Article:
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Zambian Activists Encourage Male Circumcision to Fight HIV Infection

Many health activists back male circumcision -- saying it could reduce the infection rate by almost two-thirds in Africa. But some say it provides a false sense of security, and does nothing to stem the behaviour that spreads the disease. Danstan Kaunda has more in this report from Lusaka, Zambia.

Two UN agencies, the World Health Organisation and UN/AIDS, recommend male circumcision in regions like southen Africa where a tradition of multiple partners is helping the spread of HIV and AIDS.

Kampala-based urologist Dr Kasonde Bowa explains the science behind his support for the practice. He notes that in an uncircumcized man, the foreskin of the penis is very thin, and an easy entry point for the virus during intercourse." But once a person is circumcised," he said, "it is like developing a wall, a barrier. " He said the thicker skin also reduces the chance of contracting other infections as well.

According to recent findings, uncircumcised men are more than twice as likely to be infected as circumcised men -- though there is no evidence yet as to whether circumcision has any impact on the risk of infection for their partners..

In Zambia, many men agree to be circumcised if it free, and done safely. This is a challenge due to a shortage of surgeons and urologists.

In Kampala, the main public health institution, the University Teaching Hospital, has began offering the service. More than 400 men have requested the procedure -- far more than can be accomodated. Professor Kumar Baboo is a public health specialist there. He said there's a human resource crisis in the country, due to the brain drain of skilled health workers to other countries.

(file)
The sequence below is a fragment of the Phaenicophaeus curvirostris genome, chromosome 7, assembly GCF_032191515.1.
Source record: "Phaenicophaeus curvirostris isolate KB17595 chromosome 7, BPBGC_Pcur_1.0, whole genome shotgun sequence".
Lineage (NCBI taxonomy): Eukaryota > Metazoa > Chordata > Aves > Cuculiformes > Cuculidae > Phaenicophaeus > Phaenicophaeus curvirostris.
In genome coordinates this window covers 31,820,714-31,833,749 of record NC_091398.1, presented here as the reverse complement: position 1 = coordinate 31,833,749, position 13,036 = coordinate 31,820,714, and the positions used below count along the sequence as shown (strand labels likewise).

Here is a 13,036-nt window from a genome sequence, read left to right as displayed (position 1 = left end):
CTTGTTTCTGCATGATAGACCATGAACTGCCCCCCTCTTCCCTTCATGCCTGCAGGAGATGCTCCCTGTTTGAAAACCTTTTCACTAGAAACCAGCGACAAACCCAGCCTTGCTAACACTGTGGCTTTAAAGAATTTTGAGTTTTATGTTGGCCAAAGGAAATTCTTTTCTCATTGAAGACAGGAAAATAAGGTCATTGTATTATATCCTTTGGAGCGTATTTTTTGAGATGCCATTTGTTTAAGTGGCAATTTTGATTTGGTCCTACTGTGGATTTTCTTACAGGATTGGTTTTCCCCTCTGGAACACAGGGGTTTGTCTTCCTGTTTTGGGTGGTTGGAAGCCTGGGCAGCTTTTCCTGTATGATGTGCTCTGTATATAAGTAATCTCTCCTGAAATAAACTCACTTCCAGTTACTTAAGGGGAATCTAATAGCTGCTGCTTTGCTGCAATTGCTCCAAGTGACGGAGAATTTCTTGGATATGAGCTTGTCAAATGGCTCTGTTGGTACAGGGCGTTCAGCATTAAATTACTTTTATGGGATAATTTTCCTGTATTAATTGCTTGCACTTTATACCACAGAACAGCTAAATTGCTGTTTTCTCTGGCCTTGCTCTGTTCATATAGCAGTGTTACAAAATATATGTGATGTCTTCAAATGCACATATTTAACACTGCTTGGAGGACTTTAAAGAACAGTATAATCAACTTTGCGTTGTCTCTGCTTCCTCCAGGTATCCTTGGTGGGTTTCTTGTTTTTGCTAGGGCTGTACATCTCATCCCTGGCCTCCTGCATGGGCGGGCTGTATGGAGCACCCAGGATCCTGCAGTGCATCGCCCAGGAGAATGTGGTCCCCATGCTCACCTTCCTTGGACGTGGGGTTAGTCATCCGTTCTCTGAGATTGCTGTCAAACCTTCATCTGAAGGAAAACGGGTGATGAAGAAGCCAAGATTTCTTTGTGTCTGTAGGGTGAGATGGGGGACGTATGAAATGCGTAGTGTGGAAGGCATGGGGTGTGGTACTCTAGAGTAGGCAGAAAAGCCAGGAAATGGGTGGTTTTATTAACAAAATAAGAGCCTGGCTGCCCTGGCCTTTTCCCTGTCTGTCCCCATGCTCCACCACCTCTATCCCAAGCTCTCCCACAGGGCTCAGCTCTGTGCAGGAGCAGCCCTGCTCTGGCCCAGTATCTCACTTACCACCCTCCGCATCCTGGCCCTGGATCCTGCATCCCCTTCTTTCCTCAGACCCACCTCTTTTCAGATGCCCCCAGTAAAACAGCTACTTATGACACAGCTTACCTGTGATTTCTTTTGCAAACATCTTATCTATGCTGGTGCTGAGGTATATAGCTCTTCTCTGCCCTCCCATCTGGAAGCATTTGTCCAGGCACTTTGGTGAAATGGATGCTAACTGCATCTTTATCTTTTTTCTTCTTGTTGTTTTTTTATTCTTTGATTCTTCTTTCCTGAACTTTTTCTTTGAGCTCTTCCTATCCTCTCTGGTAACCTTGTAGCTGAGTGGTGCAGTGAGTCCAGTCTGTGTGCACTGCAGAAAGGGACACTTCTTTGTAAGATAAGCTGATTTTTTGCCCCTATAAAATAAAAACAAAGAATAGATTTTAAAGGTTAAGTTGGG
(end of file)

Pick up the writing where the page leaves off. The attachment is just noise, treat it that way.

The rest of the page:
Some activists disagree with the emphasis put on male circumcision. They say the focus should be on changing the behavior of youths. They note that in much of the so-called AIDS belt that cuts across southern Africa, there is a tradition of multiple sexual partners – an issue that increases the likelihood of infection.

Professor Nkandu Luo, a renowned HIV/AIDS consultant in Lusaka, said though the trend now is to promote circumcision, "go to the compounds (townships) and see what happens there. Every other house is [bar], every other house is a beer-hall. Young people as young as nine years of age are (there) dancing while others are having sex. And so, what [good is circumcision]?"

But those who support circumcision say the practice should be added to the arsenal of other HIV interventions like the use of condoms, abstinence campaign massages, and the distribution of anti-retroviral drugs to pregnant women.

Already, circumcision is often coupled with counselling in order to prevent people from developing a false sense of security.

Sub-Sahara Africa has the highest rate in the world of HIV and AIDS. Over 70 percent of adult men acquired HIV/AIDS infection through vaginal intercourse.